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Easy beginner C question

Posted on 2003-03-06
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Last Modified: 2010-04-15
I have global array of 5000 strings of length 10 characters as words[5000][10]. I want to store these strings in a pointer *point. How would i do this

point = words didnt work for me. Please help.
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Question by:Leafox
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19 Comments
 
LVL 6

Expert Comment

by:gj62
ID: 8082000
It would help to know why you are trying to do this.

Of course, you can just do:

char words[5000][10];
char * point;

point = (char *) words;

That will create a pointer to words, but it would NOT be able to increment and decrement...

Why are you trying to do this? When you pass words to a function, it will decay into a pointer anyhow.

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LVL 6

Expert Comment

by:gj62
ID: 8082043
Just to clarify, when you say

"I want to store these strings in a pointer * point", that really isn't how it works.

A pointer is just that - it "points" to where stuff is stored.  A pointer ONLY stores an address.

Is what you want really an array of pointers to strings?  That's a bit different...
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Author Comment

by:Leafox
ID: 8082130
hey gi62
But can i allocate memory to *pointer using malloc and be able to increment and decrement it ?
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Author Comment

by:Leafox
ID: 8082132
*point
0
 
LVL 6

Expert Comment

by:gj62
ID: 8082176
Anyhow, if you REALLY wanted to get that pointer, you could do:

char words[5000][10];
char (*ptr)[10];
ptr=words;

But that would not allow you to subscript ptr to get at the array elements...

For a good explanation of why you don't want to do what you ask, see the C FAQ:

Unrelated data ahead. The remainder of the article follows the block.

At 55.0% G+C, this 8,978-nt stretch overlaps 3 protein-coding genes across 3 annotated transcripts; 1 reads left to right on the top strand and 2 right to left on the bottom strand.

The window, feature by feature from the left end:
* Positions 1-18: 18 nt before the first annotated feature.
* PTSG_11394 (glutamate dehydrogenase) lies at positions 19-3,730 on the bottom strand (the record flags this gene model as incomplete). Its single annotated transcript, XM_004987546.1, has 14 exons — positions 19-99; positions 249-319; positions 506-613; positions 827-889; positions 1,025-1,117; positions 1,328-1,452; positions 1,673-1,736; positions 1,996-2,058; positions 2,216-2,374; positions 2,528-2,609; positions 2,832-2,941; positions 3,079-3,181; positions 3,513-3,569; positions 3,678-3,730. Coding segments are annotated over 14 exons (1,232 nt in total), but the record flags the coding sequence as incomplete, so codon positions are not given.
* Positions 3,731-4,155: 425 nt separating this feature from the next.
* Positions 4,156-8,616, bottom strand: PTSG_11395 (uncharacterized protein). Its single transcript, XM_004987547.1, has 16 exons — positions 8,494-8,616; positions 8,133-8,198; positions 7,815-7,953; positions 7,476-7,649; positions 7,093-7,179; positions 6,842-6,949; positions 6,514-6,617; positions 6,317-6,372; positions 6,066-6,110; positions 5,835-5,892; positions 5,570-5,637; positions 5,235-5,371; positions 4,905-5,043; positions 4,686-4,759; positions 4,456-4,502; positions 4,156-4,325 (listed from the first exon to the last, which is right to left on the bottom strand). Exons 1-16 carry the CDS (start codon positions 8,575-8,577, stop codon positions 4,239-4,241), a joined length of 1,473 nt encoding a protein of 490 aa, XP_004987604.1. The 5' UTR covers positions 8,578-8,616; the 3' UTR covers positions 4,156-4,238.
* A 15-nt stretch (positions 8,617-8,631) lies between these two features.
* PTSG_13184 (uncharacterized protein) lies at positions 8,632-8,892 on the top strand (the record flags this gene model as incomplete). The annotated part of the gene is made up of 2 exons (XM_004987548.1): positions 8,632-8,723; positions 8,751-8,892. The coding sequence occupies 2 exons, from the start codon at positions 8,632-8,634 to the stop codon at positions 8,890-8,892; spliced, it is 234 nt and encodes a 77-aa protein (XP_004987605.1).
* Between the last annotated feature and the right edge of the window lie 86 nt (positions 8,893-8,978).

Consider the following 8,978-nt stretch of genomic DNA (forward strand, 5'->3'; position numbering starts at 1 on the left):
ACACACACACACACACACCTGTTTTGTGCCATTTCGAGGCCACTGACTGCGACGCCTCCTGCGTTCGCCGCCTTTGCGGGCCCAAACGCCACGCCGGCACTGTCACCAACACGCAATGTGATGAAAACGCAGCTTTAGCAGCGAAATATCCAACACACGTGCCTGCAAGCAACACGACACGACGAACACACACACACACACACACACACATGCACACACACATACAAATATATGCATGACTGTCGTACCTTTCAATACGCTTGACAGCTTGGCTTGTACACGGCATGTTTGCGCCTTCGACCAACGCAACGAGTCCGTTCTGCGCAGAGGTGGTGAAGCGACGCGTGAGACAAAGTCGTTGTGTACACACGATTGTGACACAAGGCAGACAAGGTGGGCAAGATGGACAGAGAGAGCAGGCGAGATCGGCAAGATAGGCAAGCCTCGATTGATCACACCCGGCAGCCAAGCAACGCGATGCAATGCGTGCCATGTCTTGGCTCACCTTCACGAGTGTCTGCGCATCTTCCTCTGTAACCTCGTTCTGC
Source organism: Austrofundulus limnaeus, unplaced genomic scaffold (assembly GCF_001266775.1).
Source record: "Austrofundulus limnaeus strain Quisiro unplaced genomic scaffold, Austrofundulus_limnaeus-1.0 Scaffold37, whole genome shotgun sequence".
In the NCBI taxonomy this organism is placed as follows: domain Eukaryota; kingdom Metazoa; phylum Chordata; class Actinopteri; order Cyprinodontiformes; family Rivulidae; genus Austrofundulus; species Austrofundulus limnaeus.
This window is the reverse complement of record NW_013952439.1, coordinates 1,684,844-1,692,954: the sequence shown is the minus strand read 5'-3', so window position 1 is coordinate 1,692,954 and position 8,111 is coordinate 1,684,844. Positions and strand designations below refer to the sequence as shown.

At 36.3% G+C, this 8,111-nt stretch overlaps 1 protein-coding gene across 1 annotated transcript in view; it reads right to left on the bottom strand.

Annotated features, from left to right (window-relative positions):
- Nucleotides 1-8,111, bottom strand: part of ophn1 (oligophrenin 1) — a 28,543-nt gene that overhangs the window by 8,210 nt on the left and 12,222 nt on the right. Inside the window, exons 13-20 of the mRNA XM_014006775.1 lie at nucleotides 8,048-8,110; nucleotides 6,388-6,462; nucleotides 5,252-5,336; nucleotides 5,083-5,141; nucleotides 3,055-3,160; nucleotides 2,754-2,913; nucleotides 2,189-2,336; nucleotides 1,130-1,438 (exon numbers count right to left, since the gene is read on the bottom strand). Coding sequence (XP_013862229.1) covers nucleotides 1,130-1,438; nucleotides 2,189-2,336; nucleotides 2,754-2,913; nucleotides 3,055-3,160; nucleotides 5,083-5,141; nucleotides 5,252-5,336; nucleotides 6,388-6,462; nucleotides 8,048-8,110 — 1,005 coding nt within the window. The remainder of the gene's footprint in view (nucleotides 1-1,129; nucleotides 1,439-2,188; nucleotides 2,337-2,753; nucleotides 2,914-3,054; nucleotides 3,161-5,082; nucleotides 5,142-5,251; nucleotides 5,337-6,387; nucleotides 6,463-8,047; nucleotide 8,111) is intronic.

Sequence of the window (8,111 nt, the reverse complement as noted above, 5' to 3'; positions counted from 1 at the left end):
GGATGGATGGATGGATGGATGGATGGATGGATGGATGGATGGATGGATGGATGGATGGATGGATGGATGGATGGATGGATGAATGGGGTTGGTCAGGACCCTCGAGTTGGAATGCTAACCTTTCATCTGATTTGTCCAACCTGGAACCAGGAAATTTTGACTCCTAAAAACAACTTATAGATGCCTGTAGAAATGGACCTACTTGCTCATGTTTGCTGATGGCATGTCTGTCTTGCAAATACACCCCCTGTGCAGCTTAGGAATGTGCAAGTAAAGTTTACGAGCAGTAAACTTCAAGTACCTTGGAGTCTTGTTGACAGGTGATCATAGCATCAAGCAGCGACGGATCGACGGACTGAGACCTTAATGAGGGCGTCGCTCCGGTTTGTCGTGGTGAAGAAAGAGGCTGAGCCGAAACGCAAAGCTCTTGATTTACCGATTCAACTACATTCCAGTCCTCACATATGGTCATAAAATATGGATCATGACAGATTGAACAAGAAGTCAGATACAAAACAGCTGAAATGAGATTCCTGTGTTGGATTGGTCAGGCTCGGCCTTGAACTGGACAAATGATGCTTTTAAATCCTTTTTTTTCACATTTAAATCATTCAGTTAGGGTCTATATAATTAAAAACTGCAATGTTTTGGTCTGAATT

http://www.eskimo.com/~scs/C-faq/q6.13.html
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Expert Comment

by:gj62
ID: 8082197
"hey gi62
But can i allocate memory to *pointer using malloc and be able to increment and decrement it ? "

Yes, you can, e.g.

int nrows = 5000;
int ncols = 10;
char **point = (char **)malloc(nrows * sizeof(char *));

for(i = 0; i < nrows; i++)
     point[i] = (char *)malloc(ncolumns * sizeof(char));

(In real code, of course, all of malloc's return values would be checked.)

point[i] now is a char *, which you can manipulate, pass to a function, etc...
0
 
LVL 6

Expert Comment

by:gj62
ID: 8082248
Realize that point is now an array of pointers, and as such, does not contain the actual strings themselves, just pointers to them...

Graphically, you have an array of 5000 pointers.  On a 32 bit machine, each pointer is going to be 4-bytes, so your array will take 20,000 bytes of memory.  

When you go through the for loop, each time you will store the pointer (the location in memory), where 10 bytes of string space is stored for your use.  Remember this memory is not guaranteed to be contiguous, but that really shouldn't matter much to you.

This approach does require the extra space for the pointers (an extra 20,000 bytes), but is much more flexible, and makes it much easier if you have to sort, or expand the size of the array.  

Lastly, remember that you have room for 9 characters in each of your strings, plus the terminating null character...
0
 

Author Comment

by:Leafox
ID: 8082295
OK..this is kinda where iam actually stuck in the program:

i have global variable :
words[5000][10]  //storing 5000 strings of length 10

then i have function in my program :

void mean(char *data)
 {
   printf("%s",data[0]);
 }

Now when i want to call this function in my
main()
{
..
mean(words); //that doesnt work

}

so whats the correct way of doing this, please help.

   
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LVL 6

Expert Comment

by:gj62
ID: 8082363
That shouldn't even compile...

You can't pass in the entire array when your function is expecting just a char *.

Instead, do the following:

void mean(char *data)